Restructuring competition: The Biden executive order and beyond

Antitrust experts from Penn reflect on the significance and likely consequences of the Biden Administration’s approach to competition policy.

President Joe Biden recently issued a sweeping executive order calling for 72 new actions by the federal government aimed at increasing market competition and strengthening antitrust enforcement.

President Biden signing an executive order in the Oval Office.

In announcing his executive order, President Biden made it clear he was seeking to change the rules by which the U.S. economy operates: “We’re now 40 years into the experiment of letting giant corporations accumulate more and more power. I believe the experiment failed.”

To illuminate some of the potential consequences and implications of Biden’s executive order, the Penn Program on Regulation organized a panel discussion with three of Penn’s leading scholars of antitrust law and policy: Herbert Hovenkamp, the James G. Dinan Professor at the University of Pennsylvania Carey Law School and the Wharton School; Jonathan Klick, law professor at Penn Law; and Ioana Marinescu, associate professor at the School of Social Policy and Practice.

The session was moderated by Cary Coglianese, the Edward B. Shils Professor of Law and professor of political science and director of the Penn Program on Regulation.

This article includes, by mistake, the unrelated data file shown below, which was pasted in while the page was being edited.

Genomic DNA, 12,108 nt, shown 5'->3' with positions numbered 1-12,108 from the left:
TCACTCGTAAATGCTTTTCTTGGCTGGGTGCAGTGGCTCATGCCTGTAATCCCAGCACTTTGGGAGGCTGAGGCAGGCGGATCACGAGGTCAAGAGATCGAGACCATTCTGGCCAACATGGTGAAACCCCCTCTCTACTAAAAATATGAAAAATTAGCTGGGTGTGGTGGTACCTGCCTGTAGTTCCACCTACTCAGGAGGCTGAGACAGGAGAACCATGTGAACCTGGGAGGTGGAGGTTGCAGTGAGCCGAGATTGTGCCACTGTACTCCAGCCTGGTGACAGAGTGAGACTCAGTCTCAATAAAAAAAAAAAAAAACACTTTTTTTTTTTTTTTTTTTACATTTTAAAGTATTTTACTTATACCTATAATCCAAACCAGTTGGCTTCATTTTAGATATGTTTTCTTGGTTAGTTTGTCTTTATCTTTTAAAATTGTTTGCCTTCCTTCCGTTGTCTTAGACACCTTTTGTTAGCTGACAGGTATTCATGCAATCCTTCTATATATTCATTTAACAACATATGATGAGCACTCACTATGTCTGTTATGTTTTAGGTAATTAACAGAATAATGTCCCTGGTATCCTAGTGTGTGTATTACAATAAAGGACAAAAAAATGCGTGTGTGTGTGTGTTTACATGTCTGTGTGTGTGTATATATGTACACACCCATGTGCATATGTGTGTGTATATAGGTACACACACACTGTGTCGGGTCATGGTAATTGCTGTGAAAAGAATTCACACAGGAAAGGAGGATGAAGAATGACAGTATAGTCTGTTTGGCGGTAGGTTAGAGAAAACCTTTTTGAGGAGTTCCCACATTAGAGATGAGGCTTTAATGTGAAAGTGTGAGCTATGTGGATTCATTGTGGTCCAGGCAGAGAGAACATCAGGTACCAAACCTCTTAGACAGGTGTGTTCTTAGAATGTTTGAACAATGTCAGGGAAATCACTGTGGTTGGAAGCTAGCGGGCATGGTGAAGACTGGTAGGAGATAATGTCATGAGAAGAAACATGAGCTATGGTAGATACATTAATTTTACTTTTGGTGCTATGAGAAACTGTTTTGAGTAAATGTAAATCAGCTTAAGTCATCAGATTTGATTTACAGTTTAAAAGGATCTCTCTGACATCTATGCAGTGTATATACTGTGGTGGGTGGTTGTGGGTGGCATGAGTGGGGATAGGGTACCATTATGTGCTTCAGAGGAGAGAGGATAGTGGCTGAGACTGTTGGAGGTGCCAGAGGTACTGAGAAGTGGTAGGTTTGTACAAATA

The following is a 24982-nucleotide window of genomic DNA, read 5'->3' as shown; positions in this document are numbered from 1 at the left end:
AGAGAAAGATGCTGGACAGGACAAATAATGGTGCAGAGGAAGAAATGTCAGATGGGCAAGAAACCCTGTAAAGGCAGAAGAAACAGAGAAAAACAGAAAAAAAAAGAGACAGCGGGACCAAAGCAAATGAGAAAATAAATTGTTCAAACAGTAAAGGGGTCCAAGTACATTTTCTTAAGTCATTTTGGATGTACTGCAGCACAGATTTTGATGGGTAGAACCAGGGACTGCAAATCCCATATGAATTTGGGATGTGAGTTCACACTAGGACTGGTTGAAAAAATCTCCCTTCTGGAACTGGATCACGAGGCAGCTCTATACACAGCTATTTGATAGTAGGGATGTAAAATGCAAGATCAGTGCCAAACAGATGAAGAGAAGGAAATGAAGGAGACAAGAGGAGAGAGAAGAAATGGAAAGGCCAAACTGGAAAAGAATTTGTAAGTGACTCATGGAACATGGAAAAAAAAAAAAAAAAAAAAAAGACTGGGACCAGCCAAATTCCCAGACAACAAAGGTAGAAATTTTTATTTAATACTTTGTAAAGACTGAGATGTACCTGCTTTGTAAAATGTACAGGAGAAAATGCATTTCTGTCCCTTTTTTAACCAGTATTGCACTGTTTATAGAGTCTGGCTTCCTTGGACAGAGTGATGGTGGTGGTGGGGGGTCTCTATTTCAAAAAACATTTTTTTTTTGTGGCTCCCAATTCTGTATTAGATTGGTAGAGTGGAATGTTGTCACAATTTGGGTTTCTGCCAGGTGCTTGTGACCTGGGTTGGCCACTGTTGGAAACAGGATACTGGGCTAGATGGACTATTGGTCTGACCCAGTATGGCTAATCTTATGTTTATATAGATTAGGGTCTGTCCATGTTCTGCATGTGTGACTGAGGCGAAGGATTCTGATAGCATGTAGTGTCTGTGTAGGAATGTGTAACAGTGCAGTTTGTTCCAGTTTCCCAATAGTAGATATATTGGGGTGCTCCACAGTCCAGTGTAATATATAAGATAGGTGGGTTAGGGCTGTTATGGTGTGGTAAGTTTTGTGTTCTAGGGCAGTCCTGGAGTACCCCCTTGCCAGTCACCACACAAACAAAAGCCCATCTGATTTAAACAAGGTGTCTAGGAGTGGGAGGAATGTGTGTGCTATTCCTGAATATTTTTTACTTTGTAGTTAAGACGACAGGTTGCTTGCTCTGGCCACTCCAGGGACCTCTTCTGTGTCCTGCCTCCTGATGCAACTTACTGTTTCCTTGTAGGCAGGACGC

A key concern underlying the President’s executive order is the belief that most workers have not reaped the full rewards of America’s economic prosperity in recent decades. As Hovenkamp summarized at the start of the panel, despite the extraordinary earnings of many large U.S. firms, data show that “the share of labor in this growing profitability has actually gotten smaller and smaller, so that the welfare of labor has gone down.”

Part of the problem, Marinescu explained in more detail, is that the majority of U.S. labor markets “are plagued by a low level of competition”—meaning, there are relatively few employers competing to hire workers. This lack of competition leads to low wages.

“Employers have the power to pay workers less than their productivity, because workers … have little opportunity to go to other jobs and so are willing to accept being paid less.” And research by Marinescu and Hovenkamp suggests that a spate of corporate mergers in recent decades, by further reducing the number of firms hiring workers, only serves to exacerbate this problem. The executive order, by calling for beefed-up antitrust enforcement, therefore could yield economic benefits for workers.

“The President is seizing on the moment here to have an instrument in antitrust policy that has a chance to increase wages,” Marinescu said.

This story is by Andrew Coopersmith. Read more on Penn Program for Regulation.